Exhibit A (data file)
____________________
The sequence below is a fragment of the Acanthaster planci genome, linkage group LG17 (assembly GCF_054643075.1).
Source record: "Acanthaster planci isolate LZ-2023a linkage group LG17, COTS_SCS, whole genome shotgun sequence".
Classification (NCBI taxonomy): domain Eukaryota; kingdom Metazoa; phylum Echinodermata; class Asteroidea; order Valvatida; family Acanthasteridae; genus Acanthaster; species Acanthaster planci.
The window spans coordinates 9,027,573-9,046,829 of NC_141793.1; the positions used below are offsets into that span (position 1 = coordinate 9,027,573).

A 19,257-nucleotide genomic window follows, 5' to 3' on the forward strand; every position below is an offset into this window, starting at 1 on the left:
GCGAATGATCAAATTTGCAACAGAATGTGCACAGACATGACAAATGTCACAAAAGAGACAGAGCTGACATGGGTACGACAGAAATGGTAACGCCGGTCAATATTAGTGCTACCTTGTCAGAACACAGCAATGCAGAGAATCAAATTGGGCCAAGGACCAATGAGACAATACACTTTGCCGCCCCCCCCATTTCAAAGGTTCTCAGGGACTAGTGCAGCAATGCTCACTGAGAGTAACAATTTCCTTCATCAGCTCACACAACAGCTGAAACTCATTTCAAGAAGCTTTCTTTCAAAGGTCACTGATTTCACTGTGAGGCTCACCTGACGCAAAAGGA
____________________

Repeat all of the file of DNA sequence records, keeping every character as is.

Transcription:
The sequence below is a fragment of the Acanthaster planci genome, linkage group LG17 (assembly GCF_054643075.1).
Source record: "Acanthaster planci isolate LZ-2023a linkage group LG17, COTS_SCS, whole genome shotgun sequence".
Classification (NCBI taxonomy): domain Eukaryota; kingdom Metazoa; phylum Echinodermata; class Asteroidea; order Valvatida; family Acanthasteridae; genus Acanthaster; species Acanthaster planci.
The window spans coordinates 9,027,573-9,046,829 of NC_141793.1; the positions used below are offsets into that span (position 1 = coordinate 9,027,573).

A 19,257-nucleotide genomic window follows, 5' to 3' on the forward strand; every position below is an offset into this window, starting at 1 on the left:
GCGAATGATCAAATTTGCAACAGAATGTGCACAGACATGACAAATGTCACAAAAGAGACAGAGCTGACATGGGTACGACAGAAATGGTAACGCCGGTCAATATTAGTGCTACCTTGTCAGAACACAGCAATGCAGAGAATCAAATTGGGCCAAGGACCAATGAGACAATACACTTTGCCGCCCCCCCCATTTCAAAGGTTCTCAGGGACTAGTGCAGCAATGCTCACTGAGAGTAACAATTTCCTTCATCAGCTCACACAACAGCTGAAACTCATTTCAAGAAGCTTTCTTTCAAAGGTCACTGATTTCACTGTGAGGCTCACCTGACGCAAAAGGA